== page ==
The NYT article portrayed a “shoddy” living accommodation at the San Gabriel home. But that is probably more of an exception rather than the norm. As the China Daily article illustrated with the Flushing example, I think such places are generally well provided for. At least by wealthy Chinese living standards, they are fine. Remember, these Chinese are well educated and are cosmopolitan. They know a thing or two about safety and what to expect.

If there had been any mishap, bet on the U.S. media jumping all over it. To date, we have not heard of one. The China Daily article also reported a four-month stay ranges from US$21,660 to US$27,800, and that should provide a decent amount of care in the U.S.

On the supply side, such services are well packaged. You don’t need to understand Chinese to get a feel for what this 香水湾 maternity center is offering. Bear in mind, they are not violating any U.S. laws. The 14th Amendment makes their business legitimate, since the mothers are legally entering the U.S. through tourist visas.

Below are listing of eight benefits by 香水湾 (in Chinese with my rough translation):

 

孩子美国出生,立刻拥有美国身份, 享有公民权利

American-born children automatically have citizenship rights.

American-born children automatically have citizenship rights.

 

享有就读美国公立小学至高中,完全免学费

Entitled to attend U.S. public elementary through high school free.

 

读公立大学、研究所学费只要外国学生的10%,容易进入知名大学

Cost of public university tuition will be only 10% that of foreign students. Easy access to well-known universities.

 

可申请美国公民才能享有的奖学金,1%低利率助学贷款

Apply for scholarships only U.S. citizens are entitled to. 1% low interest rate subsidized student loans.

 

无条件留在高收入的美国工作,可以优先担任美国政府,公家单位及大型企业重要领导岗位

Can legally remain in high-paying jobs in the U.S., apply for government jobs, and qualify for higher positions.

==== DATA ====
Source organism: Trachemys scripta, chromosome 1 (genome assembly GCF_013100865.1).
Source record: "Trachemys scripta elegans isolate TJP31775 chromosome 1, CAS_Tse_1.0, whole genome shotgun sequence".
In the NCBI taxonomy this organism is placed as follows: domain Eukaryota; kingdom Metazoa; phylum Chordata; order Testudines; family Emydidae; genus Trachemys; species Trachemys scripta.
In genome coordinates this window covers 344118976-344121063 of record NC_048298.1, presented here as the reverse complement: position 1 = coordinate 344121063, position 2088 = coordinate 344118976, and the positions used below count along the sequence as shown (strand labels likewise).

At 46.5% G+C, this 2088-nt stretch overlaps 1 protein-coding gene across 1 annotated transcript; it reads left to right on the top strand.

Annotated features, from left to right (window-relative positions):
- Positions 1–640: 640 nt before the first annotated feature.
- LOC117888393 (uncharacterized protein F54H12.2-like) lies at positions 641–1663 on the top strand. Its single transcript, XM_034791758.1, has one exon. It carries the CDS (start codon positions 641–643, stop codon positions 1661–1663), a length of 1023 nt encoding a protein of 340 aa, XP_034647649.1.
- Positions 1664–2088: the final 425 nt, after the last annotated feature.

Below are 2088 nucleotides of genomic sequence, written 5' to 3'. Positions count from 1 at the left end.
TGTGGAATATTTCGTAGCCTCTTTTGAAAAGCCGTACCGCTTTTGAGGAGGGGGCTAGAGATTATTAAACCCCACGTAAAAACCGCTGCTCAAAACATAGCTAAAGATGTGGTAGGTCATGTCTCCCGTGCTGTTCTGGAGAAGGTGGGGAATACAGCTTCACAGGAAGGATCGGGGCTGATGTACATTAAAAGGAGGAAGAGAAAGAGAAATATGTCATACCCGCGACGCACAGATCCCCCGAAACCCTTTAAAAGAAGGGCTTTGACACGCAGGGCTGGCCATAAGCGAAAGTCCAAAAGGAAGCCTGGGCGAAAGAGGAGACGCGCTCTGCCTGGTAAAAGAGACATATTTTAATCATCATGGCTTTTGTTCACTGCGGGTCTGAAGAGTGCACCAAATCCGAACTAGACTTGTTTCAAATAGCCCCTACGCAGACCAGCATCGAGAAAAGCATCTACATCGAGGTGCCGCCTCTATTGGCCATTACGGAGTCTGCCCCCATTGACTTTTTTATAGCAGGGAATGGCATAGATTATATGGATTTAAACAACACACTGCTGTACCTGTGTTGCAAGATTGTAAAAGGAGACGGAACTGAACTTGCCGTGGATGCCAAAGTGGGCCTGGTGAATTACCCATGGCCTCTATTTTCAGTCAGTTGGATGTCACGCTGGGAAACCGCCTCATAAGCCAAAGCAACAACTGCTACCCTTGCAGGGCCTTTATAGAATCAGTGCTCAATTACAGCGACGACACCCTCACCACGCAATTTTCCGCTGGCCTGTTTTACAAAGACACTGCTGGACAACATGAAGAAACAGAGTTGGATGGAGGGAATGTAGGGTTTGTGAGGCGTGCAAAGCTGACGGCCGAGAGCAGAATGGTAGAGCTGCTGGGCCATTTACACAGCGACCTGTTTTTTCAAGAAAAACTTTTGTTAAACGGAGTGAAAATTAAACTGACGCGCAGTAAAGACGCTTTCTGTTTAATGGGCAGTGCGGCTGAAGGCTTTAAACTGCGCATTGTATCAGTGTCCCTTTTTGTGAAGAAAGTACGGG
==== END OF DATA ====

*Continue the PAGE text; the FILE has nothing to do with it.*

180多个邦交国入境免签证,最优惠出入境便利

180 some visa-free countries to travel to, facilitate favorable travels.

 

享有美国各种社会福利措施及医疗设备

Entitled to U.S. social welfare and medical benefits.

 

美国公民身份可享有美国政府保护撤离

U.S. citizens are eligible for U.S. government protection abroad.

 

If you put some thought into it, these benefits are not necessarily that “great”. Honestly, I would discourage potential clients from this “maternity tourism”.

From a practical standpoint, without a legal guardian residing in the U.S. it is virtually impossible to enjoy any U.S. benefits. What parents would not want to raise their own child? And, indeed, babies born under such circumstances are brought back. Then, why subject a few-weeks-old infant to such a strenuous journey?

Attending well-known U.S. universities is not by any means “easy”. Assuming their children grow up in China, they will still need to apply just like any other U.S. citizen. They are likely at a disadvantage because they lack the English-language skills as well as the cultural immersion necessary to have a complete and strong application.

Certainly, they will be able to bypass having to compete with other nationals for student visas. The real advantage really comes down to a much easier entry into less known universities in the U.S. Government-subsidised loans are in limited quantity, so there is no guarantee on how much can be borrowed. In few decades, who knows?